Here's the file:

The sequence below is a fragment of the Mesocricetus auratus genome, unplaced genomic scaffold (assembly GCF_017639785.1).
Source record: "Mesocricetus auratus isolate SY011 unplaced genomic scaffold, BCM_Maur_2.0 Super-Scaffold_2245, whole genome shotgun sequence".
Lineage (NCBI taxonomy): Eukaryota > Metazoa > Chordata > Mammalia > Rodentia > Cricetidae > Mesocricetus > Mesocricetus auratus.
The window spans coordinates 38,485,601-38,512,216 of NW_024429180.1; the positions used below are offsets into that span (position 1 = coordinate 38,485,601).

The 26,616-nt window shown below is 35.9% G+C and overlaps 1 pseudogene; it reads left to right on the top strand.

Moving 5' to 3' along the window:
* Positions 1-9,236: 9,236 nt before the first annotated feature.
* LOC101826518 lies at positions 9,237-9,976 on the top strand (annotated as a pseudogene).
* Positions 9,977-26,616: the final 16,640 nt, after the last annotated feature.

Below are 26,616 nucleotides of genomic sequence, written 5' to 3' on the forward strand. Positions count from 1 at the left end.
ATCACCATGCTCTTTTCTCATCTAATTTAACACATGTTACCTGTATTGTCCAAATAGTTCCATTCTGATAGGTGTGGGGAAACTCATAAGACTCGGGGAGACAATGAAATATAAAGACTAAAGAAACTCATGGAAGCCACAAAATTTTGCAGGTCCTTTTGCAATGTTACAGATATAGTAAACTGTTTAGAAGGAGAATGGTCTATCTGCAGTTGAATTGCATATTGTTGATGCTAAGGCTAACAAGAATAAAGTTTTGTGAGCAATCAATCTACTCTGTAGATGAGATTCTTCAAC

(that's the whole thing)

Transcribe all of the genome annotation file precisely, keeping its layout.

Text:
The sequence below is a fragment of the Mesocricetus auratus genome, unplaced genomic scaffold (assembly GCF_017639785.1).
Source record: "Mesocricetus auratus isolate SY011 unplaced genomic scaffold, BCM_Maur_2.0 Super-Scaffold_2245, whole genome shotgun sequence".
Lineage (NCBI taxonomy): Eukaryota > Metazoa > Chordata > Mammalia > Rodentia > Cricetidae > Mesocricetus > Mesocricetus auratus.
The window spans coordinates 38,485,601-38,512,216 of NW_024429180.1; the positions used below are offsets into that span (position 1 = coordinate 38,485,601).

The 26,616-nt window shown below is 35.9% G+C and overlaps 1 pseudogene; it reads left to right on the top strand.

Moving 5' to 3' along the window:
* Positions 1-9,236: 9,236 nt before the first annotated feature.
* LOC101826518 lies at positions 9,237-9,976 on the top strand (annotated as a pseudogene).
* Positions 9,977-26,616: the final 16,640 nt, after the last annotated feature.

Below are 26,616 nucleotides of genomic sequence, written 5' to 3' on the forward strand. Positions count from 1 at the left end.
ATCACCATGCTCTTTTCTCATCTAATTTAACACATGTTACCTGTATTGTCCAAATAGTTCCATTCTGATAGGTGTGGGGAAACTCATAAGACTCGGGGAGACAATGAAATATAAAGACTAAAGAAACTCATGGAAGCCACAAAATTTTGCAGGTCCTTTTGCAATGTTACAGATATAGTAAACTGTTTAGAAGGAGAATGGTCTATCTGCAGTTGAATTGCATATTGTTGATGCTAAGGCTAACAAGAATAAAGTTTTGTGAGCAATCAATCTACTCTGTAGATGAGATTCTTCAAC